During a White House press briefing Thursday, U.S. Immigration and Customs Enforcement (ICE) Acting Director Thomas Homan said his agency would crack down forcefully on immigrant-friendly cities and on gang members who enter the country illegally. He did all this while standing between two television monitors showing photos of shirtless, tattooed men, whom he said were gang members.
“President Trump made a priority to get these criminals off our streets and when possible out of our country,” Homan said, emphasizing that that the ICE agency has already arrested 3,311 purported gang members since the beginning of the year when the president took office.
This week, the Trump administration made clear that it would prioritize the immigration enforcement of anyone affiliated with MS-13, a gang associated with brutal murders in the United States and in Central America. The gang originated in Los Angeles, California and has extensive networks in El Salvador.
As a show of force to combat MS-13, Attorney General Jeff Sessions went to El Salvador to discuss ways to eliminate the gang, while President Donald Trump will take to Long Island in New York on Friday, likely to double down on past statements about deporting the “bad hombres.”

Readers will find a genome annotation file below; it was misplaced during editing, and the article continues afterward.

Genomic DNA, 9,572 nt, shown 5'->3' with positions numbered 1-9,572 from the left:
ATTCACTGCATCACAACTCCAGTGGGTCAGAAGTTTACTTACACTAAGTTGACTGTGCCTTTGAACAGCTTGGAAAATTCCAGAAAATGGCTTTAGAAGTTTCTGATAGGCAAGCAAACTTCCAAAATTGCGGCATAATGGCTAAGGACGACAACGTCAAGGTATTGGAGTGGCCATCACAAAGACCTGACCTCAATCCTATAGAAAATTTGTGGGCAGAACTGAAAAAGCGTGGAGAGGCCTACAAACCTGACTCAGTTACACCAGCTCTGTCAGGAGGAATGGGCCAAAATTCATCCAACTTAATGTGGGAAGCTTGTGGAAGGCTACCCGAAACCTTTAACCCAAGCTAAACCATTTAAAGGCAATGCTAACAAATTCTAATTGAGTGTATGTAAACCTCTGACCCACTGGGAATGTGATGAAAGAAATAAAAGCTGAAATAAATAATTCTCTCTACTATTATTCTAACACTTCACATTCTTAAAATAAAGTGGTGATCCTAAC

What was notable about Homan’s remarks wasn’t necessarily what was said, but what was on the two television monitors behind him. Several photos show heavily-tattooed, shirtless individuals bearing MS-13 symbols that Homan then uses to connect to the need to deport criminal immigrants.
It may serve the Trump administration officials—and Trump’s base—to maintain the lie that undocumented immigrants are criminals, gang members, or “animals,” as Trump recently said. In reality, undocumented immigrants are less likely to commit crimes than the native born population. And immigration officials have detained immigrants with regular tattoos. Earlier this year, ICE officials detained Daniel Ramirez Medina, a so-called “DREAMer” brought to the country as a child, in part because of an alleged gang tattoo reading “La Paz BCS.” He has since said the tattoo stood for “peace in Spanish” and the capital of Baja California Sur in Mexico where he was born.